Publications often turn towards the West Coast or the Northeast to highlight progressive successes, but Georgia’s own Access Reproductive Care Southeast was recently featured in Marie Claire.
In a moving piece, What Happens When You Can’t Afford an Abortion?, the author highlights the barriers many low-income pregnant folks face when trying to get an abortion and the work ARC-Southeast does to help folks get access to the care they need.
Phoning an abortion clinic is like calling any doctor’s office: polite, professional, but not personal. Dialing Njoku at ARC-Southeast is a different experience, like calling a girlfriend. “Because this issue is politicized, people tend to be rigid with these conversations,” she says. “I try to make it more casual, like, ‘Hey, girl, what’s good? Let’s talk about this abortion.'”
If ARC-Southeast sounds familiar, that’s because this blog has highlighted their work in the past. The executive director, Oriaku Njoku, started the abortion fund last year along with two women she worked with at a local abortion clinic. Now, the organization receives hundreds of calls each month from folks who cannot afford the procedure, which is not covered by insurance.
As the Marie Claire piece highlights — and it’s a great read, definitely check it out — ARC-Southeast is making a difference one caller at a time.
If Njoku hadn’t listened to the voice mail, promptly contacted the clinic to clear up the confusion, and re-sent the pledge, the caller would have had to reschedule her appointment, which could push it back weeks, at which point her abortion would cost several hundred dollars more.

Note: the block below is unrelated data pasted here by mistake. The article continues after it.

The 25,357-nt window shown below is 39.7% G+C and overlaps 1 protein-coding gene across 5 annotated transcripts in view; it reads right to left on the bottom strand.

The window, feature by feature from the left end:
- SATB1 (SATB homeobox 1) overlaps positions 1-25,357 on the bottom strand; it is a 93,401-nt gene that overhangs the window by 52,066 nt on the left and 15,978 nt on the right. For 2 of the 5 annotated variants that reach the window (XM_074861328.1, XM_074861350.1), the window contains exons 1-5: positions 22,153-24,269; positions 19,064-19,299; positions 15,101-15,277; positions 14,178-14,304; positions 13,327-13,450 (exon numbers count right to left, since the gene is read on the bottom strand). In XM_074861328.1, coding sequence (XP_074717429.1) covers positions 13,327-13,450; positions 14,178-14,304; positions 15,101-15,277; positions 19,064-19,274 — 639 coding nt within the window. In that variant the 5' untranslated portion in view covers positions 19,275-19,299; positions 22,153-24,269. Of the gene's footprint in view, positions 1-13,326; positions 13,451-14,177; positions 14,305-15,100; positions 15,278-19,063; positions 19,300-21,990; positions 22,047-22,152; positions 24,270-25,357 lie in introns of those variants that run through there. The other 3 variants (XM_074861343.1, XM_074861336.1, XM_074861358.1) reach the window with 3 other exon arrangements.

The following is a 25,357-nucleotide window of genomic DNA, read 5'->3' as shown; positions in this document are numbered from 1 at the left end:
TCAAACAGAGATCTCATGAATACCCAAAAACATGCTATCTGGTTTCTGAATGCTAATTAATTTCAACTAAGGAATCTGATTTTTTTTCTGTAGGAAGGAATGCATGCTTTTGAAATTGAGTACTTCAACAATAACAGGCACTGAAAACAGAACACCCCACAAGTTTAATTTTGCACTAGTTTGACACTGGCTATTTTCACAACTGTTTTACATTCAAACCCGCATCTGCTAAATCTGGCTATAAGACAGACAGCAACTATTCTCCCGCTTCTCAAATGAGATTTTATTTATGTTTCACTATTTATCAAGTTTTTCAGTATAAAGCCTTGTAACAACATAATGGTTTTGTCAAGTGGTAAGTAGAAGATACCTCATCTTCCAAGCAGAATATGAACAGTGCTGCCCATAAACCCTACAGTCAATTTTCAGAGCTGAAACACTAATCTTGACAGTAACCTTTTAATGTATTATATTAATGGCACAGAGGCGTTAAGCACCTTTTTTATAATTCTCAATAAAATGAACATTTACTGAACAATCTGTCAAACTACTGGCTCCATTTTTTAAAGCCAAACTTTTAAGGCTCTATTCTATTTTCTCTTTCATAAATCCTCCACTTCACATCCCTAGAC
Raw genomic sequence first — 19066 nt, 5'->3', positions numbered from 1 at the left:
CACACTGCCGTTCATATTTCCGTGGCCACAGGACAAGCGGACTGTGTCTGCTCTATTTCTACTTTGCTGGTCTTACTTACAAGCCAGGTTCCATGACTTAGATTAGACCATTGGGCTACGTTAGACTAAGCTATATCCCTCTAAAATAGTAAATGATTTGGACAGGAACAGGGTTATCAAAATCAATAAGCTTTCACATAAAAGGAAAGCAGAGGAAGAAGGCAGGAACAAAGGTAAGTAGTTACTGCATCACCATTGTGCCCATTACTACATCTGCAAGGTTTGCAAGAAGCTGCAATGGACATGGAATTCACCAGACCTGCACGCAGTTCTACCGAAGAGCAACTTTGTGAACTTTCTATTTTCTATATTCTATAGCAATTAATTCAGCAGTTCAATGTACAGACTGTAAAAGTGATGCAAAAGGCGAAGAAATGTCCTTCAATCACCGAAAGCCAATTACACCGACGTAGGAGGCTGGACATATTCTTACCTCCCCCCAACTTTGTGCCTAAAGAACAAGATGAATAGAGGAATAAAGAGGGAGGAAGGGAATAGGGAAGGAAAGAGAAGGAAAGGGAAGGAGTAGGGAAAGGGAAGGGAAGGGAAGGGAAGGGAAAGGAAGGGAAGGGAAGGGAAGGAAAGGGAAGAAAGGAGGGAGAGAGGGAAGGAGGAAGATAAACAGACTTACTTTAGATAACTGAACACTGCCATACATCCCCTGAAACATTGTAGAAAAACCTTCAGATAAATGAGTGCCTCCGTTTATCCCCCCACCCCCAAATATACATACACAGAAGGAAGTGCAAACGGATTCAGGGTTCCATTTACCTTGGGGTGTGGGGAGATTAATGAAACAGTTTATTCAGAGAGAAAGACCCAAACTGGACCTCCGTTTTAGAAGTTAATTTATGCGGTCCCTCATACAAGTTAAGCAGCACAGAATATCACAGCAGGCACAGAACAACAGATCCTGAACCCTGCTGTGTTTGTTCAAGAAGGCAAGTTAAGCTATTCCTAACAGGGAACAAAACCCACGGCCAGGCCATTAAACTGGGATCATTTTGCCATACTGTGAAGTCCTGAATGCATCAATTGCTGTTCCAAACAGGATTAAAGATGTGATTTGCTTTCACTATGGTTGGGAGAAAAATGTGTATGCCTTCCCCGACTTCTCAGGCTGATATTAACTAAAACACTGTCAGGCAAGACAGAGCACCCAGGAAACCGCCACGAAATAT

In other words, that $45—a sum many people blow through in a single night out—nearly made the difference for this woman between getting an abortion or bearing a child she did not want and could not afford. “The reality is, some folks scrape together all the money they can and still come up short,” Njoku says. “Some ask, ‘Is a $45 pledge meaningful?’ Yes, it is, because women get turned away for that.”
Low-income women, who are disproportionately women of color, often have to navigate taking time off from work, arranging childcare, traveling across state lines, and booking overnight accommodations because of all the regulations limiting when and how someone can access abortion care. This is on top of paying out of pocket for the procedure because politicians at both the state and federal level have banned various public and private insurers from covering the procedure.
When a pregnant person gets an abortion, they should be able to access care without shame or stigma heaped on by protesters outside clinics, without government mandated lies, and without having to sacrifice next month’s rent just to get a medical procedure.
ARC-Southeast helps lift one of those burdens from pregnant people seeking abortion care. And, as Njoku told Better Georgia earlier this year, it is incredible work to help people in need.
“Since doing this work, I’ve never been more proud to be a Southerner,” Njoku said. “When you think about the strength and resiliency of people of color, especially, but Southerners, in general, who are accessing care. Like, we will do what we need to do to get the care that we need and deserve.”